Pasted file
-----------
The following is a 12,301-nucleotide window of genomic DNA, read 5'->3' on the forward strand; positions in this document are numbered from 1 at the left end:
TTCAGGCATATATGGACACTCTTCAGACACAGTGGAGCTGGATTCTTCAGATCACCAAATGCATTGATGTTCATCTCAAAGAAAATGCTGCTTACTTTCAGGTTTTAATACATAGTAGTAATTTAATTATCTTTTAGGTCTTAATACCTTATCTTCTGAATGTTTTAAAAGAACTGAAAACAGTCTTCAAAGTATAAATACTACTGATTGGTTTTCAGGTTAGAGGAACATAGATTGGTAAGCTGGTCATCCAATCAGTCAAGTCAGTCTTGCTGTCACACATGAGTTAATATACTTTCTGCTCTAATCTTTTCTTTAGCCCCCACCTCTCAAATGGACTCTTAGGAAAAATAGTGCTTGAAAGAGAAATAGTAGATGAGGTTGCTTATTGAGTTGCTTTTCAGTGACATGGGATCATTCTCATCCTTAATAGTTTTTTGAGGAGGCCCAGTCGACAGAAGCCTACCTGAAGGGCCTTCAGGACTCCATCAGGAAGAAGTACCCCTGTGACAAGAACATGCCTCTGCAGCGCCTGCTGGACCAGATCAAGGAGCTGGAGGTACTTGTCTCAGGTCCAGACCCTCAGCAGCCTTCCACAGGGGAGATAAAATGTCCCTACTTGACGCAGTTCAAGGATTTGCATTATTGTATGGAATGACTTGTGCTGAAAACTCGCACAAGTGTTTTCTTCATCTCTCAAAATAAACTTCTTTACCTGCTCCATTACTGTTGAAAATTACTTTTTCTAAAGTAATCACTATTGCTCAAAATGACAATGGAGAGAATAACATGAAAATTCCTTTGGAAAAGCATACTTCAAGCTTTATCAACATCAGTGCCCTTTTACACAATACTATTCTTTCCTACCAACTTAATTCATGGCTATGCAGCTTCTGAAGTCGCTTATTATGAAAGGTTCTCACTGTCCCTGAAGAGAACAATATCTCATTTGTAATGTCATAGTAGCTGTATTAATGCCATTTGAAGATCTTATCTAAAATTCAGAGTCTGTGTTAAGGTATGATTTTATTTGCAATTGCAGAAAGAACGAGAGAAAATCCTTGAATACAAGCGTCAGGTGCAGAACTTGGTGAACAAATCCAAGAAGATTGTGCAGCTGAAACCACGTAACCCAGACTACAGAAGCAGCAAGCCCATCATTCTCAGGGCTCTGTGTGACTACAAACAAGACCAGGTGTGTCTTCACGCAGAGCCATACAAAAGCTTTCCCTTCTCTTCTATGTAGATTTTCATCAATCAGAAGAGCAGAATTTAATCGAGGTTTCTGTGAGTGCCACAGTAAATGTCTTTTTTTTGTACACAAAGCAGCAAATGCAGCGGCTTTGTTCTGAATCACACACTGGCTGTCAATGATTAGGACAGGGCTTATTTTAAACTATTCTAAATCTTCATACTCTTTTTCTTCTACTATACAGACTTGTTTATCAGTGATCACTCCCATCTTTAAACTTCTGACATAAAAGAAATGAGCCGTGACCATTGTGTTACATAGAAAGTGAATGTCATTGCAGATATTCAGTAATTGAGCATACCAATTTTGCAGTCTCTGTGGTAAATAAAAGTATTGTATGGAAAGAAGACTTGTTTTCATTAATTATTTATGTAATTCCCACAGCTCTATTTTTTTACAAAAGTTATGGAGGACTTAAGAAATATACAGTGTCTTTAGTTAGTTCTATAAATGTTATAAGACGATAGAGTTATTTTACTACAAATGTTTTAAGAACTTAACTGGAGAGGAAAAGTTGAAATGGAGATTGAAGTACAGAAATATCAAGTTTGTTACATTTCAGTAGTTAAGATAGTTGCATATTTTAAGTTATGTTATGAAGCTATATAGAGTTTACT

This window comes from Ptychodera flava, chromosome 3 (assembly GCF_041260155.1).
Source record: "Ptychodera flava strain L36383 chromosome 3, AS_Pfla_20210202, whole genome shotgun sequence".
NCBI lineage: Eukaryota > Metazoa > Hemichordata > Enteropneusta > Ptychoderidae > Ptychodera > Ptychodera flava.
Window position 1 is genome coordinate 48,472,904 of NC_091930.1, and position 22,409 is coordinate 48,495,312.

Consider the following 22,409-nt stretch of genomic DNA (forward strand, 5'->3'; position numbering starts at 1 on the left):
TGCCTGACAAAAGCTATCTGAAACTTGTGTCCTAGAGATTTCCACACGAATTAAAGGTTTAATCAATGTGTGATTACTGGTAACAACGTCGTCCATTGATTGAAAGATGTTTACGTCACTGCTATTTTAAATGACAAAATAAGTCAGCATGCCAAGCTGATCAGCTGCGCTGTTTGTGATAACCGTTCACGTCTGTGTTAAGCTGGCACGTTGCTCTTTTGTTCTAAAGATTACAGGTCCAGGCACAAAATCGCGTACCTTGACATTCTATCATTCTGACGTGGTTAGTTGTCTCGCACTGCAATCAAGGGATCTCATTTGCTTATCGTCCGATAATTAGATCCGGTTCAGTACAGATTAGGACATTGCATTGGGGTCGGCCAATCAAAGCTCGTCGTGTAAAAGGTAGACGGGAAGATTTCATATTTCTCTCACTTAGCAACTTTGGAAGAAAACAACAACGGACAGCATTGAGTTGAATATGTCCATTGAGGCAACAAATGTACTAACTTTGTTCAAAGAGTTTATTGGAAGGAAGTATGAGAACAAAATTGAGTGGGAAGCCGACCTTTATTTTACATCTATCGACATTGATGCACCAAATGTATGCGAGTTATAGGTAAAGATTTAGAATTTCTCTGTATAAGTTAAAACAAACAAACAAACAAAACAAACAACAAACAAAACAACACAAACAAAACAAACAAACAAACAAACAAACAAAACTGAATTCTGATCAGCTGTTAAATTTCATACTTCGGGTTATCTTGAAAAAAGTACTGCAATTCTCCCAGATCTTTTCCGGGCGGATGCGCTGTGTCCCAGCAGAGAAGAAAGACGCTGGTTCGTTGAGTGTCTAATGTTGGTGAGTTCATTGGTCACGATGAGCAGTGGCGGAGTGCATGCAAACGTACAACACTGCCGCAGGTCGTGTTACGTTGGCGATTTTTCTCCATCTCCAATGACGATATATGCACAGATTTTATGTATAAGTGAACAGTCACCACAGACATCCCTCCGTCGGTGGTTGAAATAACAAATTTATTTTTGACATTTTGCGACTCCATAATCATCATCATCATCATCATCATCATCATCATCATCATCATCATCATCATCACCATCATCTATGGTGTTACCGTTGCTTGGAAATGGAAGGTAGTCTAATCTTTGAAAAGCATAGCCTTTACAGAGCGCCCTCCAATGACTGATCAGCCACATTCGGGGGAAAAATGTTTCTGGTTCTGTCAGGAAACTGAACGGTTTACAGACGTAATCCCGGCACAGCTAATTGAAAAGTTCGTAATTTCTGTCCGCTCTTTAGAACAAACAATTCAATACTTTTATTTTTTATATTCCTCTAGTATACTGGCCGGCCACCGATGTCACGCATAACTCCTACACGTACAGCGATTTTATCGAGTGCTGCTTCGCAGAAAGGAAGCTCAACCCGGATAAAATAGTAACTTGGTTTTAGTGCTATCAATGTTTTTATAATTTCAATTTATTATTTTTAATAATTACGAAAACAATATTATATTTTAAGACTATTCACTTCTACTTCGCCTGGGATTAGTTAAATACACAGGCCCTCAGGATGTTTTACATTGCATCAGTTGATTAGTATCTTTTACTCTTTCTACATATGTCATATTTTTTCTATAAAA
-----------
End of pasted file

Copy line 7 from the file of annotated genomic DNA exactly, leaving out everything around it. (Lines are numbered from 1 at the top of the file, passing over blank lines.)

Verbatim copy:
Consider the following 22,409-nt stretch of genomic DNA (forward strand, 5'->3'; position numbering starts at 1 on the left):